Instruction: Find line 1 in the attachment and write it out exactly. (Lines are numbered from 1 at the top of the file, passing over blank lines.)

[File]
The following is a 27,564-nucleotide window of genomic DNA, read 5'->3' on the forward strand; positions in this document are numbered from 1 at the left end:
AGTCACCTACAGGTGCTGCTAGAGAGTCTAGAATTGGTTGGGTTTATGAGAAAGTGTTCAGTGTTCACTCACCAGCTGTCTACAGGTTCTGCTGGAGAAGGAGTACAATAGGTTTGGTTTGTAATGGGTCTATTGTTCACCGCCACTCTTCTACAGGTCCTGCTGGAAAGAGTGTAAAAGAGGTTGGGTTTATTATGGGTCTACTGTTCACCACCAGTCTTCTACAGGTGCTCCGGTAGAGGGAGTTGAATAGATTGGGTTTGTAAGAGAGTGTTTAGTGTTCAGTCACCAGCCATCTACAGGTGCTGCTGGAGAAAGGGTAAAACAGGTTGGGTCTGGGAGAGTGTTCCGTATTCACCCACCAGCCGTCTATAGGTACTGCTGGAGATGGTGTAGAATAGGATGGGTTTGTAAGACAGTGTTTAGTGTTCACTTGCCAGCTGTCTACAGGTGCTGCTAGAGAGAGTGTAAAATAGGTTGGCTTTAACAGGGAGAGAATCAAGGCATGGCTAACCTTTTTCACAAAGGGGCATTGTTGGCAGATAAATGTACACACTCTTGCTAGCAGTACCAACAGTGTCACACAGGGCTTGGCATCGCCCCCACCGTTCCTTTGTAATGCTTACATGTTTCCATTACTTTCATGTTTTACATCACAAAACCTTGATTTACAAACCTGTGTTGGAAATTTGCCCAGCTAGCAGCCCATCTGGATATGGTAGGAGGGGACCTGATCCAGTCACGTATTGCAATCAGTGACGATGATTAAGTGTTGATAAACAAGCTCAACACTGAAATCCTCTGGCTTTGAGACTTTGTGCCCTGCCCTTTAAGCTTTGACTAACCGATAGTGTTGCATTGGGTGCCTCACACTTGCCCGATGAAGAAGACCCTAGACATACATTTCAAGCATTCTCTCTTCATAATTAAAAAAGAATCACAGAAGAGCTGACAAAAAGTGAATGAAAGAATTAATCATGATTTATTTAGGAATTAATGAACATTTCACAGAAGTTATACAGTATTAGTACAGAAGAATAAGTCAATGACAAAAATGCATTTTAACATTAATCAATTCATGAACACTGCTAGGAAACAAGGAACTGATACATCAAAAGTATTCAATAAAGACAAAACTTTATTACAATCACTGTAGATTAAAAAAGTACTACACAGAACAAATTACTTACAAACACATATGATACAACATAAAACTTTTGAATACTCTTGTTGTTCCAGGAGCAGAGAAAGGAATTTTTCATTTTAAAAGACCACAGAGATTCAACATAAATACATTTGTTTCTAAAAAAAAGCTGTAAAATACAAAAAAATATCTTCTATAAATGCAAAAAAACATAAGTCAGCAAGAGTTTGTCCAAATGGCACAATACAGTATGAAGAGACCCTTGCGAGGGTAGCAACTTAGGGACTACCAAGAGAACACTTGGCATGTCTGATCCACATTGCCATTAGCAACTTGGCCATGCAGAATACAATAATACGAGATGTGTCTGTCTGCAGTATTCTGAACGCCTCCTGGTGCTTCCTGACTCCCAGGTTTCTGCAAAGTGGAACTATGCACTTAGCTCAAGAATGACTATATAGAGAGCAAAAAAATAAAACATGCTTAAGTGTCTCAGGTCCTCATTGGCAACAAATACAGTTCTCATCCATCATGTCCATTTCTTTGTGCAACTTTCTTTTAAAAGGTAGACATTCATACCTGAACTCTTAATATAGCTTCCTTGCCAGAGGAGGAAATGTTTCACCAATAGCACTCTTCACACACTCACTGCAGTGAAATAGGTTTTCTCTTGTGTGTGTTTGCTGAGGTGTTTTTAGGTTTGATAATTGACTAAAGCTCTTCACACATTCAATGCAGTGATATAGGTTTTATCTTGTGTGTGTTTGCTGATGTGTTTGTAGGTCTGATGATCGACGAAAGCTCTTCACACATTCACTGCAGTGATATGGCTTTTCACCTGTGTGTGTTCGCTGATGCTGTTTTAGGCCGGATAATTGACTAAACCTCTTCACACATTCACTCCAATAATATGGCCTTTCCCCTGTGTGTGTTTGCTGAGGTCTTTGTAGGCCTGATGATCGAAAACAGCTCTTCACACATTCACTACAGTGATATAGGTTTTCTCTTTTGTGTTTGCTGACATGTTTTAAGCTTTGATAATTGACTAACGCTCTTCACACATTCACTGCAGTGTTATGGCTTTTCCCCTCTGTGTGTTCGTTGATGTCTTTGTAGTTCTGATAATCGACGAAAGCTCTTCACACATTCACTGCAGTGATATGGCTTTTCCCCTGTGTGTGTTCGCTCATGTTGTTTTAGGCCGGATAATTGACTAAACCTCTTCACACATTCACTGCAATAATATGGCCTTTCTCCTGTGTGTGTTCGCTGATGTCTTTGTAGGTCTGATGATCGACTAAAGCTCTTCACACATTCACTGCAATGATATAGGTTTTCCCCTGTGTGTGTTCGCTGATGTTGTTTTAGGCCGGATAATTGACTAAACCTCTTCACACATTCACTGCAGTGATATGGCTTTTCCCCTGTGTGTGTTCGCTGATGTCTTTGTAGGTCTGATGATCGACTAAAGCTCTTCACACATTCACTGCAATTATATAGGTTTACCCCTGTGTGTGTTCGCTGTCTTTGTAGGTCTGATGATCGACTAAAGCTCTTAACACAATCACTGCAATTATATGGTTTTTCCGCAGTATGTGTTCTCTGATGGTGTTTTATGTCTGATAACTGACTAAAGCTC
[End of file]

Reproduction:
The following is a 27,564-nucleotide window of genomic DNA, read 5'->3' on the forward strand; positions in this document are numbered from 1 at the left end: